We've blogged before about ethical conundrums and issues, and we've talked about how important it is to be truthful when applying for insurance.
And I believe fervently that doing the right thing is always the best choice.
One thing I would never do, for example, is encourage or condone any client misrepresenting facts when completing an insurance application. For one thing, in this age of EMR and other tech, it's just too darned easy to get "caught out," particularly when answering questions about one's own health.
Okay, Prof, so where's this heading?
Life insurance applications have always (or almost always) asked about family history: are your folks still alive? If not, when and how did they die? That kind of thing. Recently, at an online forum to which I occasionally contribute, a respected colleague discussed a recent case of his:
"So far, this person qualifies for Super Preferred. The kicker, his father passed away at age 57 of a heart attack. Now, many carriers have moved him from Super Preferred all the way down to Standard. However, there are still a few carriers that will offer Preferred and be much less expensive than the standard rates."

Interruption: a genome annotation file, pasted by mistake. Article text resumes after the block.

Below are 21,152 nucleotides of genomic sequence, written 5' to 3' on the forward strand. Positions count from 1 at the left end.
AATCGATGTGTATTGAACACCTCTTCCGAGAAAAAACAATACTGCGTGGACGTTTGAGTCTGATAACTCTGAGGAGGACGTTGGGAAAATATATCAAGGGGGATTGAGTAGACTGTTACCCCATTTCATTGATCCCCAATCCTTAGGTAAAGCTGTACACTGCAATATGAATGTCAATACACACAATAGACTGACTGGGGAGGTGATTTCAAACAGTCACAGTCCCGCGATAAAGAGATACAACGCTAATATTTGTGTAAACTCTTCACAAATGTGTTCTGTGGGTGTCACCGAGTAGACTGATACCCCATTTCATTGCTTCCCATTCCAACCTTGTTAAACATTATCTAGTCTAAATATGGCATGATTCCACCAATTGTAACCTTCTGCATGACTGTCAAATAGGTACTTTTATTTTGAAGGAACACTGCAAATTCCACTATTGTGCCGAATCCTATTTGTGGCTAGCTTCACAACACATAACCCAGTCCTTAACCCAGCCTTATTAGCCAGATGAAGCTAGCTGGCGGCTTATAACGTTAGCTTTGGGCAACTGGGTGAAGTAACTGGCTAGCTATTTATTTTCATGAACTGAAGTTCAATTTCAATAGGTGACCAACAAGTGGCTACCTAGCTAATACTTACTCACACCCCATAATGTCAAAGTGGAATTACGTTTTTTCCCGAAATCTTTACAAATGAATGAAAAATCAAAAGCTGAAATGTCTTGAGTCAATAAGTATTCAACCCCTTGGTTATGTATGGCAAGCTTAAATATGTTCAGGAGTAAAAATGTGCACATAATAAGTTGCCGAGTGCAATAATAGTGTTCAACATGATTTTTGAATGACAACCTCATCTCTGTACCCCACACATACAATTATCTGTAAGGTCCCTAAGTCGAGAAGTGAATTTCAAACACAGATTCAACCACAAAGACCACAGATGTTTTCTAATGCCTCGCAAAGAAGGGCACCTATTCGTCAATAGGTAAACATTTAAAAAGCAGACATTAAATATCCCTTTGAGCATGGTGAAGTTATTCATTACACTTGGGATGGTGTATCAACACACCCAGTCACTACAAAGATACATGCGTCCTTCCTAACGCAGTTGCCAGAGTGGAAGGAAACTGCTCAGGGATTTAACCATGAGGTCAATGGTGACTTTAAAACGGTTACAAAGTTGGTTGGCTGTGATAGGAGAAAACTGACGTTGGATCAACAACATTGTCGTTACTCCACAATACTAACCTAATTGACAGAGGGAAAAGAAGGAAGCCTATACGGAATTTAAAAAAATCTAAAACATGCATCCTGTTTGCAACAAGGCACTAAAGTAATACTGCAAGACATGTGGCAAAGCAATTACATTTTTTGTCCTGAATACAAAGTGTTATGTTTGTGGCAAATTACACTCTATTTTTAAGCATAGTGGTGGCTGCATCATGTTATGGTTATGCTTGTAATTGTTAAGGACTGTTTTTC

I've known this, of course, but for some reason I started really considering the implications:
1) What if the client had been adopted? He'd have had no way of knowing, really, whether his father was even still alive, dropped dead of a heart attack at age 32, or whatever. Does that mean he could never get super preferrred rates from certain carriers?
2) How could a carrier ever really check this? It's not like they'd have access to his father's death certificate or medical records. What if he did lie ("Dad? Oh, he was killed in a train wreck at age 92")? How would an underwriter know?
My point isn't to suggest or condone lying on an application. Rather, it's to underscore the futility of even asking the question. Yes, it's relevant (to a point): if Dad died of a stroke at age 49, then that may indicate some genetic predisposition to heart problems.
This is one of those "gray" areas that agents (and applicants) abhor, and which carriers might be well-advised to review (and revise).